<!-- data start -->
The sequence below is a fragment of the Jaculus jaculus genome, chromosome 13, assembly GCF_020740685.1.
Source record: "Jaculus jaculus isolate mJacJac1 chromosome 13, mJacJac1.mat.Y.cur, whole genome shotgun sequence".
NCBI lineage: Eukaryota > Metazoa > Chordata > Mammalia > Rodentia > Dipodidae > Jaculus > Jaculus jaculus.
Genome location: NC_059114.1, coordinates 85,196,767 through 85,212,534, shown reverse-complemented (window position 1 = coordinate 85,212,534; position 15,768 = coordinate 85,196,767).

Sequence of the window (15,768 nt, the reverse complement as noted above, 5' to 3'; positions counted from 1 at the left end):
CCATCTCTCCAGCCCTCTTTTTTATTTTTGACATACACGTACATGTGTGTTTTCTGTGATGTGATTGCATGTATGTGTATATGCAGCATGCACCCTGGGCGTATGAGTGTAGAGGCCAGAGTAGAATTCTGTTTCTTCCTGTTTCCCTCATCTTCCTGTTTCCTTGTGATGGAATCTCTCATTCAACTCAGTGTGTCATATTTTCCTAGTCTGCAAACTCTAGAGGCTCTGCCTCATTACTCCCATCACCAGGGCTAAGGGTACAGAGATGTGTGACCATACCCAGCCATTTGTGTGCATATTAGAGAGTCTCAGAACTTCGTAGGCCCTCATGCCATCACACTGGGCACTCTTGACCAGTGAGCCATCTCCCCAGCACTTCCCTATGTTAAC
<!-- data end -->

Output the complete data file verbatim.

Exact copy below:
The sequence below is a fragment of the Jaculus jaculus genome, chromosome 13, assembly GCF_020740685.1.
Source record: "Jaculus jaculus isolate mJacJac1 chromosome 13, mJacJac1.mat.Y.cur, whole genome shotgun sequence".
NCBI lineage: Eukaryota > Metazoa > Chordata > Mammalia > Rodentia > Dipodidae > Jaculus > Jaculus jaculus.
Genome location: NC_059114.1, coordinates 85,196,767 through 85,212,534, shown reverse-complemented (window position 1 = coordinate 85,212,534; position 15,768 = coordinate 85,196,767).

Sequence of the window (15,768 nt, the reverse complement as noted above, 5' to 3'; positions counted from 1 at the left end):
CCATCTCTCCAGCCCTCTTTTTTATTTTTGACATACACGTACATGTGTGTTTTCTGTGATGTGATTGCATGTATGTGTATATGCAGCATGCACCCTGGGCGTATGAGTGTAGAGGCCAGAGTAGAATTCTGTTTCTTCCTGTTTCCCTCATCTTCCTGTTTCCTTGTGATGGAATCTCTCATTCAACTCAGTGTGTCATATTTTCCTAGTCTGCAAACTCTAGAGGCTCTGCCTCATTACTCCCATCACCAGGGCTAAGGGTACAGAGATGTGTGACCATACCCAGCCATTTGTGTGCATATTAGAGAGTCTCAGAACTTCGTAGGCCCTCATGCCATCACACTGGGCACTCTTGACCAGTGAGCCATCTCCCCAGCACTTCCCTATGTTAAC